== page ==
Tag Archives: clues

Writing My Characters

21 Jan

Recently I got a question about how I write my characters. Since I write character-driven stories, characters are important. They have to be real, complex, and relatable. I never put pen to paper if I don’t know who they are. If I haven’t had a shrink session with them in my head, then I can’t write them well. It might be that I have them answer questions, but sometimes I get images, scenes that show me who they are. It’s can be a vibe.

The key to transferring this vibe to the reader is by giving them crumbs instead of the entire cookie. My characters have secrets, or things they’d rather not want others to know for some reason and that’s what I hint at. I don’t necessarily share the secrets, maybe not even any of the secrets, but I sure as hell hint at them. Readers are smart. Spelling things out usually annoys rather than helps.

Currently, I’m writing a main character who is also an antagonist. She is bad. I mean really bad. She has power and wants to keep it, if not get more. She kills without blinking. Now it is extra important that the reader UNDERSTANDS her. Otherwise they won’t accept her behaviour or care about what she experiences. This novel is a puzzle of her and slowly but surely the reader gets to know her. Characters need to grip you, otherwise why would you care? That’s why I can’t read plot-driven novels. I lose interest. I don’t care enough to read on.

Basically I write my characters with great interest and as if they are a puzzle that readers need to put together with clues. Subtle clues. The plot allows room for that, in fact, it helps the character show us who she is. There also has to be a contrast. My character is evil, sure, but she is also fragile and can’t stand violence against women even if that makes her a bit of hypocrite. Conflict is in every novel but there should also be conflict in characters if you want them to be interesting, no matter how small that conflict is.

Make things difficult, and let them show you what they’re made of.

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Writing prompts: Unspoken

24 Nov

Some things are better left unsaid is a saying, right? It could mean that some things we are better off not knowing, but in this case I’ll take it that showing can be better than telling. This set of writing prompts is about how the unspoken can be used to benefit a character, give them some depth with subtlety. Saying things out loud can sometimes make things seem trivial and in this case we’ll use that to our advantage. Oh, the wonderful life of a writer! Let’s play with some imaginary friends…

1. Friends
Showing respect for a friend is best done by actually showing respect. Your character is the friend of an eccentric writer with mental issues. Without being asked to friend regularly shows up and helps out the writer with little things. Show one of these acts of kindness and how both characters respond to this act. Feel free to add a flashback to show the depth of their relationship, but keep the dialogue to a minimum, or at least avoid deep conversations.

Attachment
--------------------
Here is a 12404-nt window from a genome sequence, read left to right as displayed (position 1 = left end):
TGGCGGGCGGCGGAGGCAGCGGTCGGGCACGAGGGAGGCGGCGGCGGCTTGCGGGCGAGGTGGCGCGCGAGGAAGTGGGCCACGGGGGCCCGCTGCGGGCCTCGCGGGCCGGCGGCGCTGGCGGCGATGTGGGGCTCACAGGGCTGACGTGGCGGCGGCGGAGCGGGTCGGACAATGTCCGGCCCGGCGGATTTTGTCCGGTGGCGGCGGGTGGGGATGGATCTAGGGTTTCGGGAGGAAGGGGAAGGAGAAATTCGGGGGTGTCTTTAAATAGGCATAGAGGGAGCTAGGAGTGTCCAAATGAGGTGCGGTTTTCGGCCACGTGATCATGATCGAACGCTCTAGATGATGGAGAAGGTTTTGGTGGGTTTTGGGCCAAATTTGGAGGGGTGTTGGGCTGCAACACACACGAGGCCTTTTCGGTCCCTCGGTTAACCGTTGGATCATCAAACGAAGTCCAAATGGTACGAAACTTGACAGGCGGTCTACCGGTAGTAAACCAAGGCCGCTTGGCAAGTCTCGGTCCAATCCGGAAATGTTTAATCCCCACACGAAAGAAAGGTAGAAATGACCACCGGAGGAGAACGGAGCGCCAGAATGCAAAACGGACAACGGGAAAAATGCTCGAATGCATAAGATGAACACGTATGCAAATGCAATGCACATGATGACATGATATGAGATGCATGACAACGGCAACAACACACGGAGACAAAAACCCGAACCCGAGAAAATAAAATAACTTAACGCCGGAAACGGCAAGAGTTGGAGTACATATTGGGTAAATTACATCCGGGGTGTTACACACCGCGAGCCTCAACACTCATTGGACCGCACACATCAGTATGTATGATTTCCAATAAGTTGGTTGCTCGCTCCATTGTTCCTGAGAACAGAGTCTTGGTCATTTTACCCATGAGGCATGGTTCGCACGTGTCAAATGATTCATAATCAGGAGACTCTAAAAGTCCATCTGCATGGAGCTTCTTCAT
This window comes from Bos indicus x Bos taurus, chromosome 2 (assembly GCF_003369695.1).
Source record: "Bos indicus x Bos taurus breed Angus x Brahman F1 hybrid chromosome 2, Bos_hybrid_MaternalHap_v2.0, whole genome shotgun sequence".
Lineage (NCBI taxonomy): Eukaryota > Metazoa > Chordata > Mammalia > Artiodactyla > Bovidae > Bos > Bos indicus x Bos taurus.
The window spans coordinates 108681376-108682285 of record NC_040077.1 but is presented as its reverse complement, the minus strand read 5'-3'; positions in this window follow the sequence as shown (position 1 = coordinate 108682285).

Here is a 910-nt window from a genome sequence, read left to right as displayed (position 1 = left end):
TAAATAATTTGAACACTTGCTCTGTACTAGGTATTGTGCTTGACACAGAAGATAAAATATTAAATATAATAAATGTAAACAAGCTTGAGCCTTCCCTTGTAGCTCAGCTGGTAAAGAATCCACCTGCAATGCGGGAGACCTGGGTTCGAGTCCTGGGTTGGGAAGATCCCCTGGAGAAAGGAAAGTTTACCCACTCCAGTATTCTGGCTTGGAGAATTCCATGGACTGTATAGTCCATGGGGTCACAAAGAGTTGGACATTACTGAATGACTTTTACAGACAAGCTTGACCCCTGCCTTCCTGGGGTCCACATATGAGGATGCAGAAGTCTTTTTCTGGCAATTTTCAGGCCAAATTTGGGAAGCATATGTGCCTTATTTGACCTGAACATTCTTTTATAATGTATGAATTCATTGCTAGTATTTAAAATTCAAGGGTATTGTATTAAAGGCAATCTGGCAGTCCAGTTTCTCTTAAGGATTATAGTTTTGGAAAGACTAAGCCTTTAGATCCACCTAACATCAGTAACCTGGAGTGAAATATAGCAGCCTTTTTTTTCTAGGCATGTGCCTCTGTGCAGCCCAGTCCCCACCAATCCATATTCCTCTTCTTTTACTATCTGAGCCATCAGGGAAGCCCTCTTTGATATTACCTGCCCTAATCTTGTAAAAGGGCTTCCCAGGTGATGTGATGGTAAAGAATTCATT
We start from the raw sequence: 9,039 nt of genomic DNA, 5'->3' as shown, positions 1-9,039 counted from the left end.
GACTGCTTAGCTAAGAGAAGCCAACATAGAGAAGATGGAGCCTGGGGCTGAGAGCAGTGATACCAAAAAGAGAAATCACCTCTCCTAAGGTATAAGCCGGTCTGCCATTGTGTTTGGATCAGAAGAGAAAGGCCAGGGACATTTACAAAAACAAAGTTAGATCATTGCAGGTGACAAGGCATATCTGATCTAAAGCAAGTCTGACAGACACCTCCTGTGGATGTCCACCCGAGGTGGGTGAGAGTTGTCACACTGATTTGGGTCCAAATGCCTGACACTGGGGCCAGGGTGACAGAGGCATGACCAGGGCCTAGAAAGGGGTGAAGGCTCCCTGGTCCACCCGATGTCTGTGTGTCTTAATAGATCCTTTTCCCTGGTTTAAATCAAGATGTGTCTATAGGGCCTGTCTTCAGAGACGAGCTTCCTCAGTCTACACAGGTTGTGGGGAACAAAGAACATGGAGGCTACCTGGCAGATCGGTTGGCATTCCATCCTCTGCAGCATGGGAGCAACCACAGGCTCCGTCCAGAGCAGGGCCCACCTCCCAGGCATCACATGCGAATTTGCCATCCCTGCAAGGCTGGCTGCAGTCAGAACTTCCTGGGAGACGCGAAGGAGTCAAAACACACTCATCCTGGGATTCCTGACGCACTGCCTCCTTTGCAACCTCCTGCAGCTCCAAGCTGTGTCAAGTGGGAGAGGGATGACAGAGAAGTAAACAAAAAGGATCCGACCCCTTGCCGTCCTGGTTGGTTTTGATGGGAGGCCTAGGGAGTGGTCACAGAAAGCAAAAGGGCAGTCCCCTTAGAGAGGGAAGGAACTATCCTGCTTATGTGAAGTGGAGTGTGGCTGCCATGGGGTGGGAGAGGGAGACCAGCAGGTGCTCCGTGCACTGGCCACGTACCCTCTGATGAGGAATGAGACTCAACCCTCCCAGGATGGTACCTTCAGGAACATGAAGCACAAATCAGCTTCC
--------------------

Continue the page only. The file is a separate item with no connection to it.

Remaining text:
2. Grudge
Two colleagues, one (dangerous?) job, and one secret. Drop two characters and a moral dilemma on the page. One character (A) knows more about the other, because of a secret where A is the victim and B the perpetrator. Were they thrown together by fate? Or was it all planned from the start? Either way, A is now in a position to strike a blow, figuratively speaking or literally, that’s up to you. A lot of time has passed, however, and the victim has seen another side to B. Can he/she do what his/her darker side wants him/her to do? Why does he/she want revenge anyway? Make it interesting. A plot twist might not hurt.

3. Jealousy
Character A is in love with Character B, but Character B has just started dating Character C. How does A show (against his/her will) jealousy? Does B pick up on this? If so, how does B handle this? You can make A an extremely proud or shy character. How will A handle this new development without being able to say what A feels? Perhaps B feels the same way as A but can’t say it either. Dialogue could be very interesting here. Riddle it with clues for the reader!

Feel free to make your own variation. Hopefully this sparked something in that wonderful mind of yours. Grab the brushes and start painting a new world in your head. The unspoken words that someone holds in their heart are always the most powerful. They are unspoken for a reason. Tortured characters are the most interesting ones.

“…I gave you painted air – tears I couldn’t weep – truths I couldn’t speak – all the words that caught in my throat…”
― John Geddes, A Familiar Rain 

Unspoken

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